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American Dictionary of the English Language

Webster's Dictionary 1828

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Extreme


EXTRE'ME, adjective [Latin extremus, last.] Outermost; utmost; farthest; at the utmost point, edge or border; as the extreme verge or point of a thing.

1. Greatest; most violent; utmost; as extreme pain, grief, or suffering; extreme joy or pleasure.

2. Last; beyond which there is none; as an extreme remedy.

3. Utmost; worst or best that can exist or be supposed; as an extreme case.

4. Most pressing; as extreme necessity.

Extreme unction, among the Romanists, is the anointing of a sick person with oil, when decrepit with age or affected with some mortal disease, and usually just before death. It is applied to the eyes, ears, nostrils, mouth, hands, feet and reins of penitents, and is supposed to represent the grace of God poured into the soul.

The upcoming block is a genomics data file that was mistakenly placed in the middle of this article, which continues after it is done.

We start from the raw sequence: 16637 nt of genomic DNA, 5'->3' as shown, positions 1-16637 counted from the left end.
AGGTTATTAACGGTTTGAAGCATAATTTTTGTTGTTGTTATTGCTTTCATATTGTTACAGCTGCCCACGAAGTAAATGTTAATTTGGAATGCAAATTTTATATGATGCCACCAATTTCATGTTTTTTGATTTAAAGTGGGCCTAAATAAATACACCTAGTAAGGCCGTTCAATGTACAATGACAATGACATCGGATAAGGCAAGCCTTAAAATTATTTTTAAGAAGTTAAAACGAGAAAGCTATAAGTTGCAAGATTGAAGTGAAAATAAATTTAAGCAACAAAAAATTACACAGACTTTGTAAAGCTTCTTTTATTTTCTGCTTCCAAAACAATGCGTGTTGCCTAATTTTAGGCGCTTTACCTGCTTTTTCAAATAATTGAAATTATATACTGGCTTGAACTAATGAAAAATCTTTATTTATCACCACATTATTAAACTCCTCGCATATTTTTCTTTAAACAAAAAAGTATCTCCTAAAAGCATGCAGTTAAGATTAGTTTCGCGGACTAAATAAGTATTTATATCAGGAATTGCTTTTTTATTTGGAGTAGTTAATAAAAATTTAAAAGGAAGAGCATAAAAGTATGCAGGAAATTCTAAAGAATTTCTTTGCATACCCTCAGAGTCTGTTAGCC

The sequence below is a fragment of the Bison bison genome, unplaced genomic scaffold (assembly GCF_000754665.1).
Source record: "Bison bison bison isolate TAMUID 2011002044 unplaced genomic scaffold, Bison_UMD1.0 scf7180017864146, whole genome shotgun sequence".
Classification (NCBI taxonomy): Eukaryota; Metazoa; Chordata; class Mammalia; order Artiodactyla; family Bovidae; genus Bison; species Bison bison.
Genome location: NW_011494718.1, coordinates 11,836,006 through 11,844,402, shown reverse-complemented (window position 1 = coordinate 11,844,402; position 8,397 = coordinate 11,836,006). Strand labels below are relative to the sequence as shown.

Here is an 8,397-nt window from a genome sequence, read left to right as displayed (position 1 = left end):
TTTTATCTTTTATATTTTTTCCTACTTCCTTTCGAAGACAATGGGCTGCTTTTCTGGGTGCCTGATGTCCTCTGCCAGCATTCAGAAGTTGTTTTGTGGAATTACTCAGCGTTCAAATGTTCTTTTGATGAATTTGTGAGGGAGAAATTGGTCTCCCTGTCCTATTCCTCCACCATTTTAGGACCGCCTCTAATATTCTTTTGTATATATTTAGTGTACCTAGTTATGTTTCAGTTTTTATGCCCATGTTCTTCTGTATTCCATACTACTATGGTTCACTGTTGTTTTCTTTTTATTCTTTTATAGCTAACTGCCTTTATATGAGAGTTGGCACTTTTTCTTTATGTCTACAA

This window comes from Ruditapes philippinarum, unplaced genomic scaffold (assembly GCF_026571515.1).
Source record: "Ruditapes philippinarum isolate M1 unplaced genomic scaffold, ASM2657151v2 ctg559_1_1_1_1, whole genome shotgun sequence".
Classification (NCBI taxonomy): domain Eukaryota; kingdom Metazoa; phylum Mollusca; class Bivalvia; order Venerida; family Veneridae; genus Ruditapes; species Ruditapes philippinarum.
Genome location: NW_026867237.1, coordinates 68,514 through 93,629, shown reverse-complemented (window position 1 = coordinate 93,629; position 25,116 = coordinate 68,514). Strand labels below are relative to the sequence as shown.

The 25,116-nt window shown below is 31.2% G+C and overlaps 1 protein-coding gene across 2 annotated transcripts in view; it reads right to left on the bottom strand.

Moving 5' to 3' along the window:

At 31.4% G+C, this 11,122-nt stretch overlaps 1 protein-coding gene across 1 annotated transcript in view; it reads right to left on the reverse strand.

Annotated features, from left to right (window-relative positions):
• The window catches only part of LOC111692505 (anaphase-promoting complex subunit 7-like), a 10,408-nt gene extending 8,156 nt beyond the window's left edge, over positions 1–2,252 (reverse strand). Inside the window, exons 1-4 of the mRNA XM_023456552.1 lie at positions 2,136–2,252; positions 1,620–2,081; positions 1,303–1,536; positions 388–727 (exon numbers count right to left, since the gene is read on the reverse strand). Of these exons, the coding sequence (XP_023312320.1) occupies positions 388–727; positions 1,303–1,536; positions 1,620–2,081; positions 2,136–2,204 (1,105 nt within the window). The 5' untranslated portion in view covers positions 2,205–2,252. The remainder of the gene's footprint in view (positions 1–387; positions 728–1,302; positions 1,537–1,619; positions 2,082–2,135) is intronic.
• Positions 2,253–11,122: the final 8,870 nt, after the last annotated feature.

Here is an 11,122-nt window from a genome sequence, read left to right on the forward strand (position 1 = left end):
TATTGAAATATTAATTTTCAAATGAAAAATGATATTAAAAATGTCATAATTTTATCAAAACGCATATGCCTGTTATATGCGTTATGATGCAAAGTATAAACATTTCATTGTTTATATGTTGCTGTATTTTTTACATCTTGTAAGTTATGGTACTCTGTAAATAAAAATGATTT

Extreme and mean proportion, in geometry, is when a line is so divided, that the whole line is to the greater segment, as the segment is to the less; or when a line is so divided, that the rectangle under the whole line and the lesser segment is equal to the square of the greater segment.

EXTRE'ME, noun The utmost point or verge of a thing; that part which terminates a body; extremity.

1. Utmost point; furthest degree; as the extremes of heat and cold; the extremes of virtue and vice. Avoid extremes. Extremes naturally beget each other.

There is a natural progression from the extreme of anarchy to the extreme of tyranny.

2. In logic, the extremes or extreme terms of a syllogism are the predicate and subject. Thus, 'man is an animal: Peter is a man, therefore Peter is an animal; ' the word animal is the greater extreme and man the medium.

3. In mathematics, the extremes are the first and last terms of a proportion; as, when three magnitudes are proportional, the rectangle contained by the extremes is equal contained by the extremes is equal to the square of the mean.